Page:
Alternative landscape photography has helped him rediscover nature and to find deeper meanings out of ordinary visual themes. Each picture he takes represents a different story and becomes a distinctive part of his vision about a custom made world.
Theo, you have a very unique style. How would you best describe it?
I have developed a personal style that I consider to be a significant detour from classic landscape pictures. I wanted to create my own shooting style and give a very personal feel on the final result, not because I have to but because I need to. My landscape images belong to what you would call ‘fine art photography’, in a sense that they are all adapted to what I see with my mind and not with my eyes per se. My images are mostly moody, atmospheric, sometimes ominous or even melancholic in feel.
The human factor is intentionally missing from my pictures as I believe that once you put a person in a picture, that person becomes dominant and the ones that see the picture are just observers, not participants. Well, I intend to invert this state and turn the observer to a living part of the picture, to put them in the frame and let them live the moment. I also give carefully selected titles to my pictures, those that clearly emit what I want to express through a picture.
How have you honed that style over time?
One of the things I have learned is to be patient and wait for the right moment. Sometimes I have to wait for the correct season to get the image I want. I have also learned to ‘read’ the available light, to pay attention to exposure technicalities, to use various composition techniques and shoot from vantage points of view. There are many things you can do to fix a picture in post processing but you can’t fix a wrong or uninteresting shooting angle. Needless to say that I have spent many desk hours on tutorials and interpreting the work of other artists.
What is your photography history/background?
Being self-taught, I have been intensively involved into fine art photography for almost three years. Over time, I have managed to get nominations and awards at many photo contests, both local and international. I have also had four interviews by magazines and photo communities and have been invited by a Greek photo community for a live presentation of my work.
How and why do you use Lensbaby to create your surreal black and white landscapes?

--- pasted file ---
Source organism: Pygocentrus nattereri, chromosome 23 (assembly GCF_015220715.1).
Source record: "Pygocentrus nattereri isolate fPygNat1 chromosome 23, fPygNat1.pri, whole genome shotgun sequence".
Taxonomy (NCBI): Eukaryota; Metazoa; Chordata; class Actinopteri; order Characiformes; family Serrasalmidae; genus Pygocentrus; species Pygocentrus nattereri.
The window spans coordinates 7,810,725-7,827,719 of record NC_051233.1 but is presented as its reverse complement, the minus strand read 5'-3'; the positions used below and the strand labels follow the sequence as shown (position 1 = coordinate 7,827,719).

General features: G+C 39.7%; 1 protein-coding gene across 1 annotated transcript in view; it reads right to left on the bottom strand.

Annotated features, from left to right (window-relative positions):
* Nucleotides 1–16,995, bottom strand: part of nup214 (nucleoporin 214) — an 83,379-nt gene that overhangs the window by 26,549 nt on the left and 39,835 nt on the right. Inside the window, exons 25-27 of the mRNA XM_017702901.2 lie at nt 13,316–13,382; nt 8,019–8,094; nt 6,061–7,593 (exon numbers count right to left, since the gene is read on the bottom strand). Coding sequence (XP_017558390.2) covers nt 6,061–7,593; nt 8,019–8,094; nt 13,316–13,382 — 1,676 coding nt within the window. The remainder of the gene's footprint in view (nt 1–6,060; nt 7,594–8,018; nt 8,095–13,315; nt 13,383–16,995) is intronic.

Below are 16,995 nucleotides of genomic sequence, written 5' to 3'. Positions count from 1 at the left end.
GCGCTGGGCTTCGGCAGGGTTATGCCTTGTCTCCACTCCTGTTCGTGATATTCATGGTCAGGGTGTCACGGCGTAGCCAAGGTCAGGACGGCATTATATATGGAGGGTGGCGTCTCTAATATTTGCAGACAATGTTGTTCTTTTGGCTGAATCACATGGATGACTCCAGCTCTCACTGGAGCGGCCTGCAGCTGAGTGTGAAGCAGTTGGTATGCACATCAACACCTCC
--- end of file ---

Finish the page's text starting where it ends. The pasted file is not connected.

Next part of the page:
All of the Lensbaby optics are used at large apertures (f/2.5-f/4) to allow for a more evident output. I find the use of the electronic viewfinder and focus peaking on my Sony A7 camera as godsends as they allow me to adjust framing, focus and exposure the way I want. I use the Lensbaby optics because no other lenses can give me the effect I want in the field and apart from the fact that I’m not a big fan of heavy post processing, I have found that no processing software can produce the same effect so realistically. I mean, the way these optics manipulate light is unique and phenomenal.
Even though most photographers use these lenses for shooting portraits and flowers, for me they are the means to create surrealistic landscapes. I have always been seeking a way to be on location and instantly create images that give a sense of ‘transient memory’, evocative scenes that pass before my eyes only for a brief moment, yet stay in my mind for quite some time. This sense is very effectively implemented by these lenses and since acquiring them, their impact on my photography style is so deep that almost all of my pictures are made with them.
What Lensbaby lenses do you use?
Do you always shoot landscapes in black and white?
I shoot moody landscapes and my pictures are mostly edited in black and white via color filtering or they are single toned. I am also making colored artworks when I decide that this is the way to go for an image but even then, the color palette differs far from what you would call a classic landscape.
However, all my landscape images taken with Lensbaby optics are edited in black and white. For me, this is essential to fully implement the visual impact that these lenses make. Many times colors may mislead you on the feel of the image and miss out on its real meaning.
Working in black and white makes a photo deeper, in a way it ‘demands’ the attention of the viewer, it compels us to ponder on a picture instead of just looking at it. Believe me, black and white pictures (or monochrome in general) have more color than we can imagine!